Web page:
Dr. William V. Judy, founder and president of the SIBR Research Institute, has written about the clinical aspects of CoQ10 supplementation in his 2018 book entitled Coenzyme Q10: An Insider’s Guide. The book is highly recommended.  It is available from amazon.com.

Coenzyme Q10 is a bio-nutrient essential to the process of ATP energy generation in the cells.  It is also an important fat-soluble antioxidant.  It helps to maintain proper endothelial function  regulating vascular contraction and relaxation and regulating the enzymes that control blood clotting, immune function, and platelet adhesion.  It has anti-inflammatory properties [Littarru 2010].  Our primary source of Coenzyme Q10 is our bodies’ bio-synthesis of the substance.  Our food contributes considerably less Coenzyme Q10.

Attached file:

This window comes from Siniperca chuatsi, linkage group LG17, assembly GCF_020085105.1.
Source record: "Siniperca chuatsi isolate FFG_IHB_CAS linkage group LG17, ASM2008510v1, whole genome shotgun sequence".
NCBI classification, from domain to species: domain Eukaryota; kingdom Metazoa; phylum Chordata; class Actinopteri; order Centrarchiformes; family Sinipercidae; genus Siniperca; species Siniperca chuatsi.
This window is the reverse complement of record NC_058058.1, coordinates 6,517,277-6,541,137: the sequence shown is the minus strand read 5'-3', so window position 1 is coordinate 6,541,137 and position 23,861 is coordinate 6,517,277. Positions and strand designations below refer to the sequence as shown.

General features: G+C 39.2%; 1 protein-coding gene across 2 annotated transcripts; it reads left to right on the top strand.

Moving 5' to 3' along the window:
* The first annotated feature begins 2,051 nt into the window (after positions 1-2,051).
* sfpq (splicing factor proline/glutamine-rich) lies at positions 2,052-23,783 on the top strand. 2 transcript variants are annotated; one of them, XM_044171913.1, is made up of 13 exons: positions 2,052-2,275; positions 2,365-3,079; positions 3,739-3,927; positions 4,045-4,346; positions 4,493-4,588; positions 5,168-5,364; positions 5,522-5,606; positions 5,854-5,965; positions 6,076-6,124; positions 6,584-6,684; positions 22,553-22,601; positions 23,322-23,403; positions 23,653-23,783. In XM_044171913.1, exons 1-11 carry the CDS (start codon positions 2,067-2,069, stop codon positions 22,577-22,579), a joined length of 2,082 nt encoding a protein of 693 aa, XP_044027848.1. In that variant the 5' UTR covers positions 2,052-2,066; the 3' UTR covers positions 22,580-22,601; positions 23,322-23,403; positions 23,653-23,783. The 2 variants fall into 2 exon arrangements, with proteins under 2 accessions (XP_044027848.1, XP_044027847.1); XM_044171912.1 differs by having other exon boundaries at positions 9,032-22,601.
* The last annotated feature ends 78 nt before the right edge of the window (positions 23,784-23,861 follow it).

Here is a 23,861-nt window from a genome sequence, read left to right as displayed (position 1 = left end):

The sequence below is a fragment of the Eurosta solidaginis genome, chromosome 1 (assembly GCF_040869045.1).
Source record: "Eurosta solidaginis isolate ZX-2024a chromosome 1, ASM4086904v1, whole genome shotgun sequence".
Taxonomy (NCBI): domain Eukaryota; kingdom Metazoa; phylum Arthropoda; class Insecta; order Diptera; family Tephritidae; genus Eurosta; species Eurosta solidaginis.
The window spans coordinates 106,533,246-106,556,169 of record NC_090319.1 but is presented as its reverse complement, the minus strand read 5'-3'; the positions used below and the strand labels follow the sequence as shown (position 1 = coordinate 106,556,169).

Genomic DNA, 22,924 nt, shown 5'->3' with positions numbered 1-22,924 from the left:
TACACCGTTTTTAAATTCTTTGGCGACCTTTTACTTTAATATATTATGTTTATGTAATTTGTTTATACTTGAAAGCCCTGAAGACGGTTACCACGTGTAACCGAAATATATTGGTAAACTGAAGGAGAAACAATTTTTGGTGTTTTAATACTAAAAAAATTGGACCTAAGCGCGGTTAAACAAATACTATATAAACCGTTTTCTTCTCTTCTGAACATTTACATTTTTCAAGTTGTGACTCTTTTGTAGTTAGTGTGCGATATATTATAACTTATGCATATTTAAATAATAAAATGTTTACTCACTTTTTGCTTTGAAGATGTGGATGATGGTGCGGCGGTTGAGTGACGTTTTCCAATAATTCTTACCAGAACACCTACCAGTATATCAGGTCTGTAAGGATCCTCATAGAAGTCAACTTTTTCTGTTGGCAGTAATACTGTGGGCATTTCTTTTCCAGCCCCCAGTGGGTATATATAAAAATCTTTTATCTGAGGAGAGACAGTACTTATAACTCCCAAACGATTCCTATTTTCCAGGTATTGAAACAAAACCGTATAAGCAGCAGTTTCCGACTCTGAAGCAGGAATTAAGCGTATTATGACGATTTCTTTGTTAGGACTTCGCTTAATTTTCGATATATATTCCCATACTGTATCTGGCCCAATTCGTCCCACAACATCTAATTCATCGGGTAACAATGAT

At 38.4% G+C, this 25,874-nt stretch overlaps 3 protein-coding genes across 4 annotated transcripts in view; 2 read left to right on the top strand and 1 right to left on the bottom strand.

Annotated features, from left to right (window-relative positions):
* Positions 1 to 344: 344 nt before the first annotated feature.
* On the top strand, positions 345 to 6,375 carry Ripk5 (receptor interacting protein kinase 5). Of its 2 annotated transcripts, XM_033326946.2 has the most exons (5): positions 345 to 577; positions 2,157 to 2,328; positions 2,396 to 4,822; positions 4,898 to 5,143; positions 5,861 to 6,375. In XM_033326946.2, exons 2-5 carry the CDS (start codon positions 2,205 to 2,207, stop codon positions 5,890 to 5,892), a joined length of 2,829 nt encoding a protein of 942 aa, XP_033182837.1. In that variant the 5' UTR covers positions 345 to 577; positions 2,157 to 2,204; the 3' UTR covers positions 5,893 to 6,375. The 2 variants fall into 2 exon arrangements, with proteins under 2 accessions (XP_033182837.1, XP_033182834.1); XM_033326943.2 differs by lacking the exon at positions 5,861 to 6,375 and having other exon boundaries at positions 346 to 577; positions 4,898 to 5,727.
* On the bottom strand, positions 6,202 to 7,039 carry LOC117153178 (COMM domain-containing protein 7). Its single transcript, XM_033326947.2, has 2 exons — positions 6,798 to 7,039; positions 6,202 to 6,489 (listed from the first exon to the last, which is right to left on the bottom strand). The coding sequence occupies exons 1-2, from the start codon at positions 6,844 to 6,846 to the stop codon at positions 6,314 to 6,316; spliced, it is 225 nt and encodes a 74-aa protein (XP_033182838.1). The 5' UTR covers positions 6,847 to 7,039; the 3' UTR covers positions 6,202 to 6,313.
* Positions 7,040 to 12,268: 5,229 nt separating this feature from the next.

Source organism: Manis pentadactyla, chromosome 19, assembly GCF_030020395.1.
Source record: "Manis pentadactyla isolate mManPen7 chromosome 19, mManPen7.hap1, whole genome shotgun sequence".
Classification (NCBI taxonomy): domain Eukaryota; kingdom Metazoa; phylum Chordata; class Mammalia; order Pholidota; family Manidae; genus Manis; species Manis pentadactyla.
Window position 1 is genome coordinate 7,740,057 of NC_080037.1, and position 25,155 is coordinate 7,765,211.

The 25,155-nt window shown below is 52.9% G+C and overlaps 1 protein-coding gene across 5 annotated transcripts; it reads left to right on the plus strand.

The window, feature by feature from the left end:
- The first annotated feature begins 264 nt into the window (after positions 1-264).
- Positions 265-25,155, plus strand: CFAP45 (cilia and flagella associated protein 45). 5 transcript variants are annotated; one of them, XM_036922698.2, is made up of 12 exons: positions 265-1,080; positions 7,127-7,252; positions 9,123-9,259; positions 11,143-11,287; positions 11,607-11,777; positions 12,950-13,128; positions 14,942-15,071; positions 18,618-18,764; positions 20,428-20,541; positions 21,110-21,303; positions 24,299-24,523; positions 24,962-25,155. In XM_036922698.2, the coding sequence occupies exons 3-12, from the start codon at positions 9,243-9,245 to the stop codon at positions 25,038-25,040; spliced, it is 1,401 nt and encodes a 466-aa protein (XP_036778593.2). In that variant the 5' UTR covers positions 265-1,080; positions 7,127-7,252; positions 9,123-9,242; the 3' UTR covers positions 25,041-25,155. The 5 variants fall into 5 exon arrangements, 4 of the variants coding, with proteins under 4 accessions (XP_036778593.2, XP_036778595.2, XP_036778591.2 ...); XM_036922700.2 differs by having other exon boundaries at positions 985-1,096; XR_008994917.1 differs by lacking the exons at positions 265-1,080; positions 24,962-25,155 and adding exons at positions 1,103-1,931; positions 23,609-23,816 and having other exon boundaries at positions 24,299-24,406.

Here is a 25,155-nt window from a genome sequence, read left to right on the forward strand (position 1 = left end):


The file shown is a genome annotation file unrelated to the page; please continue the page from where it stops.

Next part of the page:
Decreasing CoQ10 Bio-Synthesis with Increasing Age

Once we reach our adult years, our bodies’ bio-synthesis of Coenzyme Q10 begins to decrease with increasing age.  One estimate is that the endogenous production of Coenzyme Q10 in the cells of the heart muscle will be half the level at age 80 as it is as age 20 [Kalén].  Furthermore, some prescription medications, most notably statin medications, will interfere with the body’s bio-synthesis of Coenzyme Q10 [Okuyama 2015].  Supplementation is a must as we pass middle age and head into the senior years and especially if we are taking a statin medication.

Aggregation of CoQ10 Data in Meta-Analyses

Over the years, researchers have conducted many hundreds of clinical trials of the effects of CoQ10 supplementation.  In the years 2017 – 2019, several researchers have aggregated the data from these clinical trials in meta-analyses to get an overall picture.  In this article, I want to summarize some of these meta-analyses.